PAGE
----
Bob Goepfert: Julius Caesar
I recently attended the Public Theatre’s production of William Shakespeare’s “Julius Caesar”. Perhaps I’m naïve, or it’s the times in which we live, but when I left the Delacorte Theatre in New York’s Central Park, I never expected the production to be so controversial. I certainly never expected Shakespeare’s political drama to be criticized for being political.
The controversy revolves about the fact that the actor playing Julius Caesar is clearly made to look and act like Donald Trump, complete with orange hair, long ties, an assertive speech pattern and a beautiful wife who speaks with a Slavic accent. It must be mentioned that the text – with the exception of three words, “on Fifth Avenue” - is exactly what Shakespeare wrote in 1599.
In the play, Caesar is accused of being a narcissist who is planning to declare himself emperor. Those who fear the loss of democracy assassinate Caesar. The scene is visceral and violent. It’s also shocking, but the powerful staging makes for excellent theater.
There are some who claim that by having Caesar so closely resemble our current president the production is encouraging the same thing happen to Trump. In fact two corporate sponsors Delta Airlines and Bank of America have already withdrawn financial support of the production citing bad taste.
I suppose corporations expressing their displeasure by withdrawing financial support could be compared with the average person protesting by not attending a production – even this one, which is offered free. But, to a person who has made a living in the arts the reasons offered for taking offense is disturbing. Delta says the production “crossed the line” of good taste. That fails to define “good taste” or acknowledge that not long ago that line might have been a white man kissing a black woman – which also happens in the racially diverse casting of this “Julius Caesar.”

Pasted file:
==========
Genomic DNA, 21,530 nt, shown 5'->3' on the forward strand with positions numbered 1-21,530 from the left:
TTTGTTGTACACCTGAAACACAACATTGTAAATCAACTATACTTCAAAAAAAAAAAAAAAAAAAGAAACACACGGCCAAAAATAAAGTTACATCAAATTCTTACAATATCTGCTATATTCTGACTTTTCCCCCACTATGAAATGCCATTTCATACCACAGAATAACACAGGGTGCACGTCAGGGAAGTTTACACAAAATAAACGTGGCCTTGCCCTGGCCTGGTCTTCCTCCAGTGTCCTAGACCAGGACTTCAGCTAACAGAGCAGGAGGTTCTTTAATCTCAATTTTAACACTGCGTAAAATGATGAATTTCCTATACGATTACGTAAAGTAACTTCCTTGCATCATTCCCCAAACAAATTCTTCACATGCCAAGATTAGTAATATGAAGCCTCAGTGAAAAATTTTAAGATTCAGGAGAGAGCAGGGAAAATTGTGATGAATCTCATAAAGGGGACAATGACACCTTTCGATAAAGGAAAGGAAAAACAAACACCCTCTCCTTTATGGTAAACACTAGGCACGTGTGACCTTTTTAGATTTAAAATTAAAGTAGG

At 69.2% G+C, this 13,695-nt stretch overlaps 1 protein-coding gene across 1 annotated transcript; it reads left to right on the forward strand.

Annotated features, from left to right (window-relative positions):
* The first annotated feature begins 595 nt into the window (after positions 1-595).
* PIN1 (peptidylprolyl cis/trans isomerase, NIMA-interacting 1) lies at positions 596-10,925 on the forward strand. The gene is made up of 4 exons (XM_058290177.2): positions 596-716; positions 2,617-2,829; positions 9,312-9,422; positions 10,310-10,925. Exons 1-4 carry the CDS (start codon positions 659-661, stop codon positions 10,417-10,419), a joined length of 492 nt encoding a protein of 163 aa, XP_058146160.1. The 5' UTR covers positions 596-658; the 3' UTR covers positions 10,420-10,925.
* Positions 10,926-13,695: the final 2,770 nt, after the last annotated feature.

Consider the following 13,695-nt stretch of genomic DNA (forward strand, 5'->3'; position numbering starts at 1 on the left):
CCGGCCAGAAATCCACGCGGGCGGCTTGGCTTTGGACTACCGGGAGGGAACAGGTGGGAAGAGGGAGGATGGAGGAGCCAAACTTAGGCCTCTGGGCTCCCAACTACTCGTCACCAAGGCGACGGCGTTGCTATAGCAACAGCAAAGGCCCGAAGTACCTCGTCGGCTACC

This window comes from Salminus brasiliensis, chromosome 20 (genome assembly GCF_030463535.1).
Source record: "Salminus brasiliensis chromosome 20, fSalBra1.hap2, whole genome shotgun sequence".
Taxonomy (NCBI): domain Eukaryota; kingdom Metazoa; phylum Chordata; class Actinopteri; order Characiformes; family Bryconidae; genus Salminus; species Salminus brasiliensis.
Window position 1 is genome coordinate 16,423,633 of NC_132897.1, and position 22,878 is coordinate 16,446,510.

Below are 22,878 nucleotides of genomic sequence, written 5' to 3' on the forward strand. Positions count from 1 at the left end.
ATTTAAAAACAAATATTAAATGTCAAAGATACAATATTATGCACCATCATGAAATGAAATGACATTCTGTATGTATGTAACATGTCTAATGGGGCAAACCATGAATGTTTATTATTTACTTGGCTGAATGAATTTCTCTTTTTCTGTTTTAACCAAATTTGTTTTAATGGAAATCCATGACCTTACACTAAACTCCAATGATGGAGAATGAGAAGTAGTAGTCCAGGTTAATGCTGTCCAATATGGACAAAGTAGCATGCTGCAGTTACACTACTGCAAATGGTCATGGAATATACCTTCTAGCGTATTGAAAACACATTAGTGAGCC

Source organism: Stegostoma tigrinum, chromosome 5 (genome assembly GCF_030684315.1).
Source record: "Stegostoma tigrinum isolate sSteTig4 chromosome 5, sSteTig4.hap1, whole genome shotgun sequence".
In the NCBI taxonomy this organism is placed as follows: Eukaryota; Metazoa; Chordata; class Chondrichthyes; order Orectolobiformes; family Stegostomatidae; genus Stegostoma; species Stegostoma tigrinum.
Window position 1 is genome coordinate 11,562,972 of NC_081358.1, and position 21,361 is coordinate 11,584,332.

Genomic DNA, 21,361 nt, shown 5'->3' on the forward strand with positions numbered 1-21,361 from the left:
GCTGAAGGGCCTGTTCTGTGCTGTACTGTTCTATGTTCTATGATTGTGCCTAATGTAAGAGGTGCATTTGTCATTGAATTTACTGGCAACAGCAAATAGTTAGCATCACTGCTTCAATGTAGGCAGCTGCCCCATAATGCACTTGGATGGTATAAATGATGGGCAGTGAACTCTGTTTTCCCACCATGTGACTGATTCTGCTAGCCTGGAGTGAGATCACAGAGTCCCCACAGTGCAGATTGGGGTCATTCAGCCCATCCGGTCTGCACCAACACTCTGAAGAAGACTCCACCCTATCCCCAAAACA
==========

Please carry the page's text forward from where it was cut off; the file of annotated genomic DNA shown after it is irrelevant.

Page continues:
More curious is the Bank of America statement that accuses the Public Theatre of producing a piece of art that “intended to provoke and offend.” I can’t think of a more accurate description of censorship. And corporate censorship is as threatening as is government censorship.
Of course, this all begs the obvious – Shakespeare’s “Julius Caesar” is not about advocating assassination as a political solution. The actions in the play state the opposite. Political violence tears Rome apart and those who committed the crime do not rise to power. Instead they unleash a civil war in which they are defeated and pay with their lives.
What the play “Julius Caesar” says is the public must beware being swayed by the cult of personality or by the speechmaking ability of those trying to form public opinion. At Caesar’s funeral Brutus convinces the crowd of the justification of Caesar’s murder. His powerful speech is followed by Caesar loyalist Marc Antony (who in this production is a female). She manipulates the crowd and turns them against the assassins, encouraging mob violence that leads to a civil war. As students of history know, as did Shakespeare, the irony is that the assassination of Julius Caesar led to Augustus Caesar becoming Emperor of Rome.
There are many messages to be absorbed by the controversy revolving about this production. I believe that a free society depends on free speech and as time has proved artists are often those who most clearly see the time in which they live.
The question becomes: how does art avoid economic censorship in a society in which producing theater depends on corporate and private donations.
Another is how does one produce art of any value without being provocative enough to offend someone in the audience.
To my mind this is another case of trying to negate a strong message by distraction and attacking the messenger. “Julius Caesar” is NOT a call for political violence. It is cautionary tale that tells how a society can collapse when the public responds to an emotional message that serves their own self-interest.
Shakespeare’s play speaks to today not only in the United States but throughout the world. It should be supported, not censored.
Bob Goepfert is theater reviewer for the Troy Record.
The views expressed by commentators are solely those of the authors. They do not necessarily reflect the views of this station or its management.